Brined turkey might sound like a lot of work but it really is very simple. If you have never tried brined turkey you are in for a treat. After a bath in a flavorful salt solution, the roasted meat comes out moist, tender, juicy, and incredibly flavorful.
The first time I tried brining before cooking a turkey I was nervous about the process. I had heard stories of people storing their soaking birds for days in coolers filled with ice - necessary to keep the turkey at a safe temperature. I had visions of cartoon salmonella germs throwing a party in my garage as they waited to infect our family with food poisoning. I also couldn't figure out how a cooler would be clean enough, before or after, to use in such an application. (btw - I now know, there is such a thing as a brining bag, you don't actually place the raw turkey directly in the cooler)
But, I wanted to try brined turkey because it seemed everyone was talking about how amazing the meat turned out. My curious mind just had to know - is brined turkey better?
There is big science behind brining and I have also seen some interesting debate on the merits of wet (this method) versus dry (encasing in a salt mixture). The short answer to the question, is brining better, is yes! But, it doesn't have to be as big of an ordeal as I initially thought.
For this method I make a quick salty solution, add the aromatics (herbs, apples, etc), ice it down, and add just the turkey leg quarters (legs and thighs attached). All in a large soup pot. I don't need to buy a brining bag or sanitize my cooler, I simply cover the pot with plastic wrap and slide it in the refrigerator. Preparing the brine takes a few minutes.
I also don't leave the turkey in the brine for very long compared to other methods, which can get a little too salty for my liking. I stick to about 40 minutes per pound, and since we are just using the legs it only takes a few hours.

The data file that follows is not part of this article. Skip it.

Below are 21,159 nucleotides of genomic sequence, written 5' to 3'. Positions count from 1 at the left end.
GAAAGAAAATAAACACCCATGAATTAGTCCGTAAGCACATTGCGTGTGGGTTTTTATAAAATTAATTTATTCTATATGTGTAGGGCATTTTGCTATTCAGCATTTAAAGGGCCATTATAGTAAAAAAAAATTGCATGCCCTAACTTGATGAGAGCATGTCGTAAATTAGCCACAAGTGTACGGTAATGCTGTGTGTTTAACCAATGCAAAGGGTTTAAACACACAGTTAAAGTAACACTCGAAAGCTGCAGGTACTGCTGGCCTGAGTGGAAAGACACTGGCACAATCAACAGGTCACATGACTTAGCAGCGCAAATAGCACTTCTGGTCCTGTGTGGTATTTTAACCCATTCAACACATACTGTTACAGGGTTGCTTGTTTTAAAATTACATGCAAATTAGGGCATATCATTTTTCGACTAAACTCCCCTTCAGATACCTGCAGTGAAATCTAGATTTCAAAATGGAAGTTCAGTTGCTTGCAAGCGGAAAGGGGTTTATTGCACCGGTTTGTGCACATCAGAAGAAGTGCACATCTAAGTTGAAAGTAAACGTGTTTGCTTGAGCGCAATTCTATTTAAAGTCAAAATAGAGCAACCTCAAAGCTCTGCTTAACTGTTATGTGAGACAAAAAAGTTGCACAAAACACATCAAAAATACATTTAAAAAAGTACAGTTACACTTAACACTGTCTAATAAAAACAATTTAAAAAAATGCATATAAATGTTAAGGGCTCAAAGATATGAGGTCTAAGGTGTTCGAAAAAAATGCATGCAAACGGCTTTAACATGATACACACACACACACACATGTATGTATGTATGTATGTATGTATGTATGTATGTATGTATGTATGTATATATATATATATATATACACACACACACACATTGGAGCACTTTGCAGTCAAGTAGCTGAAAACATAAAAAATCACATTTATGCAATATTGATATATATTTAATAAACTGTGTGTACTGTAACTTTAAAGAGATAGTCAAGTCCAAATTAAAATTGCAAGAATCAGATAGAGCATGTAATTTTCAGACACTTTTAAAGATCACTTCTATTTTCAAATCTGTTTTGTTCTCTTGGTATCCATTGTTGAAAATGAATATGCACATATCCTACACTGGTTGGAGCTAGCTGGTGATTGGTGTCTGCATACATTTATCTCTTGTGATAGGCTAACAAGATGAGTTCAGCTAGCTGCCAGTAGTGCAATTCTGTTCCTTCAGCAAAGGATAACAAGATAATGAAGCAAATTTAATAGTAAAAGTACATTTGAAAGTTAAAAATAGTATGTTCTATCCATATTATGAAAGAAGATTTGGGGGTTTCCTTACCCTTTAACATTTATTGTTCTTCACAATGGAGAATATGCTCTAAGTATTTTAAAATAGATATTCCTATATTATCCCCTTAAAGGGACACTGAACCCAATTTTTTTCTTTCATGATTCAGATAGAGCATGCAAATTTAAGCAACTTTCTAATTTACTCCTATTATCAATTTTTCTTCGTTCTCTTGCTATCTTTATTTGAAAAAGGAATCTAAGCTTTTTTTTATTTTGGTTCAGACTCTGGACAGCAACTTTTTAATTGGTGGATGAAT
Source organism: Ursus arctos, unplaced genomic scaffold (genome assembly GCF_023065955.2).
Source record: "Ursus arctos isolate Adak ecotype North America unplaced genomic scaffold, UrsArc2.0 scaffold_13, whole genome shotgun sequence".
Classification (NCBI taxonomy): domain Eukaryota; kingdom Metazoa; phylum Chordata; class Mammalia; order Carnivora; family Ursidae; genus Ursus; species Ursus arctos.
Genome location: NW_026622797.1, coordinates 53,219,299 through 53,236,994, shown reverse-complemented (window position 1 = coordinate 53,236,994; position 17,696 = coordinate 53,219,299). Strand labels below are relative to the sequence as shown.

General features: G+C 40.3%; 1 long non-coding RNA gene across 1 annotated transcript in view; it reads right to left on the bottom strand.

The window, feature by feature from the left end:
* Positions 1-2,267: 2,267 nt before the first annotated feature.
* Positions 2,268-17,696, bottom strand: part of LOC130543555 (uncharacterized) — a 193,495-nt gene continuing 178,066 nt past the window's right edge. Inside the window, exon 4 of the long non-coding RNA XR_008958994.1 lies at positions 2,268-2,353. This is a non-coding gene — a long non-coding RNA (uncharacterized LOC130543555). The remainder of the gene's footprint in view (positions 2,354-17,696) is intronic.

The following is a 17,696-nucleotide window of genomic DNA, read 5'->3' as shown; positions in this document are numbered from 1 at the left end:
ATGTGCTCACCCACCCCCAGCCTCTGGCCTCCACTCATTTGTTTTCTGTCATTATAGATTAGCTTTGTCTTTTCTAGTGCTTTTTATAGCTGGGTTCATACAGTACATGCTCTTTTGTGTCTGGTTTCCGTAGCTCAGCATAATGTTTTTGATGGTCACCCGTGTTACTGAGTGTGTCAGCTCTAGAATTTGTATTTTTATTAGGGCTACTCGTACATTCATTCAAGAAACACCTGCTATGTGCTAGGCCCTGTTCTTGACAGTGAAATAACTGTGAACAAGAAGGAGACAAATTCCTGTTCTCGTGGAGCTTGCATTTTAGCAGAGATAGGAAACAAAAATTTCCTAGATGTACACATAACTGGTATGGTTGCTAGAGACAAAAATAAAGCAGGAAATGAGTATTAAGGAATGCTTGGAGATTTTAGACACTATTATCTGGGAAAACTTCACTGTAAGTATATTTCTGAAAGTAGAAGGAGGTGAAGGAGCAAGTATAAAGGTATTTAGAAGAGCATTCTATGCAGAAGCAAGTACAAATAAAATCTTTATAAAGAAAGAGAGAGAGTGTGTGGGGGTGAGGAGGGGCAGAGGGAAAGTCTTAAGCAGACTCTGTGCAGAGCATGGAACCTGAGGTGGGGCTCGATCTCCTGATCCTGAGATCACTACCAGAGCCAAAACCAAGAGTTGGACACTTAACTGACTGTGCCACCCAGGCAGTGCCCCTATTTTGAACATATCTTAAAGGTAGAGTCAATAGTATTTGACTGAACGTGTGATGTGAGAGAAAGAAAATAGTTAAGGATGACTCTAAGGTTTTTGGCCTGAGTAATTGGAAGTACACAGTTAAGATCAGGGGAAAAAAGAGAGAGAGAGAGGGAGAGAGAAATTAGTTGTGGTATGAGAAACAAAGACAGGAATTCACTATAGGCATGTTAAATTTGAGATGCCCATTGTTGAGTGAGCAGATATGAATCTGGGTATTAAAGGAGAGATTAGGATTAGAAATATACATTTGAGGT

Once the brining is done most of the seasoning work is finished. From there I do a simple roast, with more aromatics, and the meat comes out super flavorful, extremely tender and oh so delicious.
This step may sound a little daunting but trust me, it makes nailing the turkey so much easier. With this quicker method you can do everything on the same day and still have a beautiful meal on the table by 3 or 4 in the afternoon if you wish. First brine the turkey, then make the sides, put the turkey in to roast, and enjoy a less stress holiday, the way people do in television commercials.
Apple-Herb Brined Turkey
The process of brining generally yields pan juices that are too salty for making gravy or stock. Brining only the leg quarters of your turkey is much faster than brining the entire bird. It also leaves the whole breast for a more traditional roast, whose pan drippings may be used to make a gravy. --Inspired by Alton Brown's Brined Turkey recipe
- 4 cups water
- 1 cup Kosher salt
- ½ cup maple syrup may substitute brown sugar
- 1 cup apple cider vinegar
- 1 tablespoon whole pepper corns
- 1 lb 2-3 crisp red apples, quartered
- 8 cups heavily iced water
- 5 lbs turkey leg quarters bone-in and skin on
- 3 6+ inch rosemary sprigs
- 4-5 thyme
- In 3 quart pan, combine the water, salt, syrup, vinegar, and pepper corns. Bring to a boil over medium-high heat, stirring until the solids have completely dissolved into the liquid then combine with the ice water to cool immediately. Alternately, you can cool and refrigerate the mixture, before adding the additional water, until you are ready to brine your turkey.
- When you are ready to brine the turkey, get out a large stock pot or line a large, clean, food safe bucket with a brining bag, secure the edges by folding them over the top of the bucket. Place the turkey and apples in the pot or bag then cover with the ice cold brine. Make sure the turkey is fully submerged in the brine, place a plate over the meat if needed to keep it in the liquid. Tie off your brine bag if using or cover your pot with the lid or plastic wrap.
- Refrigerate the brining turkey for 40 minutes for every pound - 3 hours and 2 minutes for 5 lbs. When enough time has passed, remove the turkey from the brine, carefully discard the brine and all the additional ingredients. Pat the skin dry with paper towels and allow the meat to sit for 30 minutes to reach room temperature.
- While the meat rests: Set the oven rack to the vertical center and pre-heat the oven to 425F. Slice a large onion and a large navel orange into ¼ inch rounds. Arrange the slices, rosemary, and thyme sprigs in an even layer in a roasting pan. Place the turkey, skin side up, on the onion and orange slices.
- Roast the turkey for 45 minutes - 1 hour, until the thickest part of the thigh has reached 155F degrees. Remove the turkey from the oven, tent loosely with foil, and let rest 10-30 minutes - the temperature of the meat should continue to increase to 165F.
Other great brined turkey recipes